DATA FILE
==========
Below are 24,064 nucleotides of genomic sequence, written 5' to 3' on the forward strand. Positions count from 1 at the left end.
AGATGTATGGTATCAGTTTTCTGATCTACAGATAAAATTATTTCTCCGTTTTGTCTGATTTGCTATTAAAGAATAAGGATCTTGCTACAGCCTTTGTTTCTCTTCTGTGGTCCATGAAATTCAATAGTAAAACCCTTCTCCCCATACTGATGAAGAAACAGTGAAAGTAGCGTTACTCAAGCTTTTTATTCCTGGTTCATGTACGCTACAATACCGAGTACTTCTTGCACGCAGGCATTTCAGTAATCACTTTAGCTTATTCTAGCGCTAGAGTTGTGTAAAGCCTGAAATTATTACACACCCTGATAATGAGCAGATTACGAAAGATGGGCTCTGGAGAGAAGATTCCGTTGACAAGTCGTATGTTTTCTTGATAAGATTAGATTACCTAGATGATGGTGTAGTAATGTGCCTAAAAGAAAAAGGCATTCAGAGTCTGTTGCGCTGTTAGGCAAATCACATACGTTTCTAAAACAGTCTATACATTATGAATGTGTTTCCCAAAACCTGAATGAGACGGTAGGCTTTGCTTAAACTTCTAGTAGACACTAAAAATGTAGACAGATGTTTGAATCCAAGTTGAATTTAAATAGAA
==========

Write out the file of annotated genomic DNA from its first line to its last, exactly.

Below are 24,064 nucleotides of genomic sequence, written 5' to 3' on the forward strand. Positions count from 1 at the left end.
AGATGTATGGTATCAGTTTTCTGATCTACAGATAAAATTATTTCTCCGTTTTGTCTGATTTGCTATTAAAGAATAAGGATCTTGCTACAGCCTTTGTTTCTCTTCTGTGGTCCATGAAATTCAATAGTAAAACCCTTCTCCCCATACTGATGAAGAAACAGTGAAAGTAGCGTTACTCAAGCTTTTTATTCCTGGTTCATGTACGCTACAATACCGAGTACTTCTTGCACGCAGGCATTTCAGTAATCACTTTAGCTTATTCTAGCGCTAGAGTTGTGTAAAGCCTGAAATTATTACACACCCTGATAATGAGCAGATTACGAAAGATGGGCTCTGGAGAGAAGATTCCGTTGACAAGTCGTATGTTTTCTTGATAAGATTAGATTACCTAGATGATGGTGTAGTAATGTGCCTAAAAGAAAAAGGCATTCAGAGTCTGTTGCGCTGTTAGGCAAATCACATACGTTTCTAAAACAGTCTATACATTATGAATGTGTTTCCCAAAACCTGAATGAGACGGTAGGCTTTGCTTAAACTTCTAGTAGACACTAAAAATGTAGACAGATGTTTGAATCCAAGTTGAATTTAAATAGAA